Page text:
Carlson and Ly showed us around the school and talked about the improvements that have been made. Incentives such as bicycles, uniforms, and extra noodle packets show the families that there are tangible benefits to their children attending school, Carlson said.

"I would like to have my country be the same as the other countries," Ly said, with Cambodian children able "to have good education to work well to get out from the poor life."

The children seemed to love school, showing off their uniforms and books. An impromptu game of soccer ensued, with Don in the thick of it. It was an emotional sight for me, which sparked later discussion: Although we had been together several years, Don and I had never talked about the greater good we could accomplish as a couple.

It's a conversation that all newlyweds should have, wherever their honeymoon takes them. For us, road-testing our fledgling marriage in an underdeveloped country not only gave us the adventures we sought, but also set the course for a more permanent path. And that's definitely a trip worth taking.

Cambodian prime minister requests release of jailed news editor
June 14th, 2008
by Sahil Nagpal

Phnom Penh - Cambodian Prime Minister Hun Sen wrote late Saturday to the Phnom Penh Municipal Court requesting the release of an imprisoned opposition newspaper editor on bail, journalists' representatives said.

The Cambodian Club of Journalists, which lobbied the prime minister personally Friday, said by telephone that the letter had been prepared and sent to the court at around 9 pm local time.

Dam Sith, an opposition candidate for the Sam Rainsy Party in elections scheduled next month and editor of pro-opposition Moneaksekar Kampuchea newspaper, was arrested last Sunday and detained on charges of disinformation, "insult" and defamation.

He is charged with printing allegedly defamatory comments made by opposition leader Sam Rainsy about Foreign Minister Hor Namhong.

If Sith is released almost immediately, as expected after the prime minister's intervention, it will add to claims by rights groups that the judiciary is not independent of government influence.
However, it is likely to please Sith and his family after his detention in one of the region's most notorious jails, Prey Sar prison, for almost exactly one week.

His detention on civil charges is unheard of, but the court ruled he was a risk to witnesses - something which has infuriated rights and media advocates, who claim his imprisonment is a prime example of the Cambodian courts being used for political ends.

The ruling Cambodian People's Party of Hun Sen has repeatedly claimed Sith's detention was a personal matter between Hor Namhong, who also serves as deputy prime minister and a party politbureau member, the court and Sith and was in no way linked to the party. (dpa)

Sex workers have been forcibly detained in rehabilitation centres where they have been rap

by Maxine Doogan
Saturday Jun 14th, 2008


From Andrew Hunter at the Asia Pacific Network of Sex Workers

Cambodia has recently passed an anti-trafficking law which equates all sex work with trafficking and has led to massive closures of brothels and widespread human rights abuses against sex workers. Sex workers have been forcibly detained in rehabilitation centres where they have been raped and robbed by police and guards. Thousands of women have lost their livelihoods and HIV positive sex workers have great difficulty in accessing ARV’s- both in and outside the detention centres.

Condoms are being used as evidence of sex work and carrying condoms leads to arrest or forced “rehabilitation.” Sex workers are scared to carry condoms and to access STI services. The national HIV prevention programs for sex workers have completely broken down.

On June 4 Women’s Network for Unity, Cambodian Prostitutes Union and Cambodian Network for Men’s and Women’s Development- Cambodia’s 3 grass-roots Sex Worker Networks are coming together with APNSW to have an open day of Action.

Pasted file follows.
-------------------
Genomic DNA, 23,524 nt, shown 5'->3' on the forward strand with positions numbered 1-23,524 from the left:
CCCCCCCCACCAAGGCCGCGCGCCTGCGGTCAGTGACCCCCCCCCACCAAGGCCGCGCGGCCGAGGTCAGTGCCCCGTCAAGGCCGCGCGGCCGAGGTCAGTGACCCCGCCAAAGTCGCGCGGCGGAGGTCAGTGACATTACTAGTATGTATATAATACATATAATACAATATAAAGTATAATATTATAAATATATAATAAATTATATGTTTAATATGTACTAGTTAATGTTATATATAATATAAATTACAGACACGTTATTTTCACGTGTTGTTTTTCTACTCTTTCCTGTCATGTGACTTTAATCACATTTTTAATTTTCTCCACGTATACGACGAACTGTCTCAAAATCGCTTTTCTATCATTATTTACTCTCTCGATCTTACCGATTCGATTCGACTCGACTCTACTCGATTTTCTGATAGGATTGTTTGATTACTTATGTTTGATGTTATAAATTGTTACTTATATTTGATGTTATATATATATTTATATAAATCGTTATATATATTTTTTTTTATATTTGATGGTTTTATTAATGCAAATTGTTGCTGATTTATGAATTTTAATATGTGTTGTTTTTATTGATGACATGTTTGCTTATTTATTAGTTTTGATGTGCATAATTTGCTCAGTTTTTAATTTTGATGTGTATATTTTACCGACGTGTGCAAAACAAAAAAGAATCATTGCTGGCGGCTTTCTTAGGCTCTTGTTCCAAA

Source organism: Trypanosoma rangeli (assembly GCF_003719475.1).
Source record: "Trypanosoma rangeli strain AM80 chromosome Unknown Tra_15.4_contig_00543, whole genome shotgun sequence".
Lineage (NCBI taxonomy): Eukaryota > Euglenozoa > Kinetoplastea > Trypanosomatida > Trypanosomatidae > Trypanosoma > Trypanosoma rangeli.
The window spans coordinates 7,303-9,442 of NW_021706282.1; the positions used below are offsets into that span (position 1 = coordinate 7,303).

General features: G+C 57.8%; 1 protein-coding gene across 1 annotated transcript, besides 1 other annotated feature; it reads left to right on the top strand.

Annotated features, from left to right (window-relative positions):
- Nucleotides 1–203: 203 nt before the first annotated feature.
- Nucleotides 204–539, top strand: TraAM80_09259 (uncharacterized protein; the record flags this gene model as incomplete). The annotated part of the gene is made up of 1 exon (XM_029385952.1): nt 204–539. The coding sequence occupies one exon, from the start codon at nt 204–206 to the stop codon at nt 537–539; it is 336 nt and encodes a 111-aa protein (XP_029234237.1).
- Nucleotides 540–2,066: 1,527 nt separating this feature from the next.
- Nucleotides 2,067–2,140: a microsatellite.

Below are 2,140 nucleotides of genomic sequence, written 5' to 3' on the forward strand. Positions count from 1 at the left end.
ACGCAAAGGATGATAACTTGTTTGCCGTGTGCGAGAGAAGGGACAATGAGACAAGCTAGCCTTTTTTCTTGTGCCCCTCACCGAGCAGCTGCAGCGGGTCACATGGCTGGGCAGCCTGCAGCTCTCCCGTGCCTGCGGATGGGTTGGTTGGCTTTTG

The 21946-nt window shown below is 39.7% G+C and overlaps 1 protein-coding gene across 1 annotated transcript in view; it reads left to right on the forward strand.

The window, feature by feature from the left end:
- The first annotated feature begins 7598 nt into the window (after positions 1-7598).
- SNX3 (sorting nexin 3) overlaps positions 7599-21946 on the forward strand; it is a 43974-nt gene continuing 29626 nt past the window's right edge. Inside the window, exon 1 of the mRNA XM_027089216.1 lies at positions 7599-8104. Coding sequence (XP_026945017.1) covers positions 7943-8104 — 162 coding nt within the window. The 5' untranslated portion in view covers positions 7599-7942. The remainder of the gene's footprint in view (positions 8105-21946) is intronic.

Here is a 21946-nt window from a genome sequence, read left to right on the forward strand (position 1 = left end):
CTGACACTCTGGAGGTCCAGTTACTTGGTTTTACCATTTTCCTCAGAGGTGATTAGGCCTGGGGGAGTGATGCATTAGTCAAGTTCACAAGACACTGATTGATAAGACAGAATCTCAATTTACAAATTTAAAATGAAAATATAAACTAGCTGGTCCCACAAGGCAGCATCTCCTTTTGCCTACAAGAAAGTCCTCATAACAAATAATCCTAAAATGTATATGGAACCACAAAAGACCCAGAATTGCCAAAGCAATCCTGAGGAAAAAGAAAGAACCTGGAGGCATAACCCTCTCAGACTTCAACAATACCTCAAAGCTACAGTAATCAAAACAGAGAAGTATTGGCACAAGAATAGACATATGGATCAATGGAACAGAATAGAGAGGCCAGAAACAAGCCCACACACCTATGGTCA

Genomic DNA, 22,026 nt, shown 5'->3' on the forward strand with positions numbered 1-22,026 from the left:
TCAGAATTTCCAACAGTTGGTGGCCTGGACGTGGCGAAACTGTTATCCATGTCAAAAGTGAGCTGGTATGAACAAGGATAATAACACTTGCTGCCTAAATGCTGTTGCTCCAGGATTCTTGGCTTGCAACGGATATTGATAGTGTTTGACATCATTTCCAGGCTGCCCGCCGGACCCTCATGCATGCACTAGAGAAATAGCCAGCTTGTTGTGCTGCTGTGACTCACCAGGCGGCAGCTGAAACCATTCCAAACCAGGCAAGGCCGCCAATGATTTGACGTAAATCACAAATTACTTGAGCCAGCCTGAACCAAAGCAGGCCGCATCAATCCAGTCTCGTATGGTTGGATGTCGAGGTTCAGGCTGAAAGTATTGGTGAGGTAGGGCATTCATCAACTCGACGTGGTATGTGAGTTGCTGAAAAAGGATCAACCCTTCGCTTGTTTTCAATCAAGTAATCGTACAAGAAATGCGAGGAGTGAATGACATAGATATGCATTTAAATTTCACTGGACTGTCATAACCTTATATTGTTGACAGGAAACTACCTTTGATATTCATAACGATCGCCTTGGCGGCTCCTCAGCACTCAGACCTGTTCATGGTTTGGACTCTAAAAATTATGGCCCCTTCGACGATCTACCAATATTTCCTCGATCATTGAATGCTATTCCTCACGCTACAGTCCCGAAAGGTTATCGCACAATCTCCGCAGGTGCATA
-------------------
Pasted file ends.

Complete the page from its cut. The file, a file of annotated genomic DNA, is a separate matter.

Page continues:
WNU have also written to Cambodian Prime Minister Hun Sen asking for his intervention to protect sex workers from the human rights abuses encouraged by this law, and those abuses that are a direct result of it’s enforcement. The press release is pasted below and the letter to PM Hun Sen is attached.

APNSW calls on all those organisations who support the human rights of sex workers to sign onto these demands by declaring their support for WNU’s call for this situation to be urgently addressed by the government of Cambodia and for UNAIDS and other UN agencies to openly declare their support for sex workers human rights and to reject the anti-trafficking law itself as a violation of sex workers human rights.

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The Department of Agriculture Publishes Contract System to Farmers’ Associations to Plant Sugar Cane

Posted on 14 June 2008.
The Mirror, Vol. 12, No. 564

“Svay Rieng: In the afternoon of 11 June 2008, the Department of Agriculture, Forestry, and Fishery announced a contract system to farmers’ associations’ representatives in the province to plant sugarcane, to change to new crops planting which can provide high yields and can obtain suitable income. The president of the provincial department of agriculture, Mr. Thach Ratana, the representative of Kamadeno [phonetic] Venture Cambodia Limited (KVCL), Mr. Nagarayu [phonetic], and 197 farmers’ associations’ representatives from all districts of the province participated in this act.

“Mr. Thach Ratana said that because some farmers, nowadays, have land that is not used for rice farming, and because the planting of paddy rice does not provide very good yields, and because farmers lack capital for the cultivation and some leave their land unused, the agricultural department contacted a company to invest in the agricultural sector and agro-industry by providing loans to farmers to plant sugarcane in order to increase the cultivation as much as possible on the land they have. Mr. Thach Ratana added that this year, the Indochina Food Industrial Company of Singapore is interested in Cambodia and invests with the farmers to plant sugarcane on 500 hectares of land as a test; and the company provides seeds of sugarcane, teaches techniques for planting, for caring, for using fertilizer, and for harvesting, and provides capital and fertilizer to farmers for planting until the farmers obtain their first yield. This is the day to provide information to farmers’ associations by the department of agriculture, to spread this information to other members at the villages, so that they can prepare themselves and the land for doing rice farming and for planting sugarcane in 2009.